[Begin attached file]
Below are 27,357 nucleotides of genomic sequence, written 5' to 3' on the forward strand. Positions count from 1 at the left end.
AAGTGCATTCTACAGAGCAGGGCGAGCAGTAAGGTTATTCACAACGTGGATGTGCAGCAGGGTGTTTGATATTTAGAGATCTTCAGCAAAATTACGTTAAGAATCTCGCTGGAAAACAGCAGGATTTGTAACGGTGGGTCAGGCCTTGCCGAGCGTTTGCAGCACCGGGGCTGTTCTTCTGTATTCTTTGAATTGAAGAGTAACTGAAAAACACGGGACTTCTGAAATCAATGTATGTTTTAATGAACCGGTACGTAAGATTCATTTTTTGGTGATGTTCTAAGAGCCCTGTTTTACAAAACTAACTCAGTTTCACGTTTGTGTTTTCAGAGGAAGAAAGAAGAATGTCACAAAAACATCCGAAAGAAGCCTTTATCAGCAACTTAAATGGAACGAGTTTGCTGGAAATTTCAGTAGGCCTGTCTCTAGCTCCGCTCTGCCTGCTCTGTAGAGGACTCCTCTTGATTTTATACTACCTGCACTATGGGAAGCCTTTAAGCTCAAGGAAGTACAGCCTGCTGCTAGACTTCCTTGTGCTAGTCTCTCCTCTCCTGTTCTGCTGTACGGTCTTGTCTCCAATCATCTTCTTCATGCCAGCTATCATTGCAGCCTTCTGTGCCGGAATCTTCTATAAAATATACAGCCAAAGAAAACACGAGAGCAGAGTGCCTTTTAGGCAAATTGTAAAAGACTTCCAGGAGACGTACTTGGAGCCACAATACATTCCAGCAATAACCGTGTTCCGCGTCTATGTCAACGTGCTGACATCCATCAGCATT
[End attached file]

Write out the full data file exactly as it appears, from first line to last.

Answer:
Below are 27,357 nucleotides of genomic sequence, written 5' to 3' on the forward strand. Positions count from 1 at the left end.
AAGTGCATTCTACAGAGCAGGGCGAGCAGTAAGGTTATTCACAACGTGGATGTGCAGCAGGGTGTTTGATATTTAGAGATCTTCAGCAAAATTACGTTAAGAATCTCGCTGGAAAACAGCAGGATTTGTAACGGTGGGTCAGGCCTTGCCGAGCGTTTGCAGCACCGGGGCTGTTCTTCTGTATTCTTTGAATTGAAGAGTAACTGAAAAACACGGGACTTCTGAAATCAATGTATGTTTTAATGAACCGGTACGTAAGATTCATTTTTTGGTGATGTTCTAAGAGCCCTGTTTTACAAAACTAACTCAGTTTCACGTTTGTGTTTTCAGAGGAAGAAAGAAGAATGTCACAAAAACATCCGAAAGAAGCCTTTATCAGCAACTTAAATGGAACGAGTTTGCTGGAAATTTCAGTAGGCCTGTCTCTAGCTCCGCTCTGCCTGCTCTGTAGAGGACTCCTCTTGATTTTATACTACCTGCACTATGGGAAGCCTTTAAGCTCAAGGAAGTACAGCCTGCTGCTAGACTTCCTTGTGCTAGTCTCTCCTCTCCTGTTCTGCTGTACGGTCTTGTCTCCAATCATCTTCTTCATGCCAGCTATCATTGCAGCCTTCTGTGCCGGAATCTTCTATAAAATATACAGCCAAAGAAAACACGAGAGCAGAGTGCCTTTTAGGCAAATTGTAAAAGACTTCCAGGAGACGTACTTGGAGCCACAATACATTCCAGCAATAACCGTGTTCCGCGTCTATGTCAACGTGCTGACATCCATCAGCATT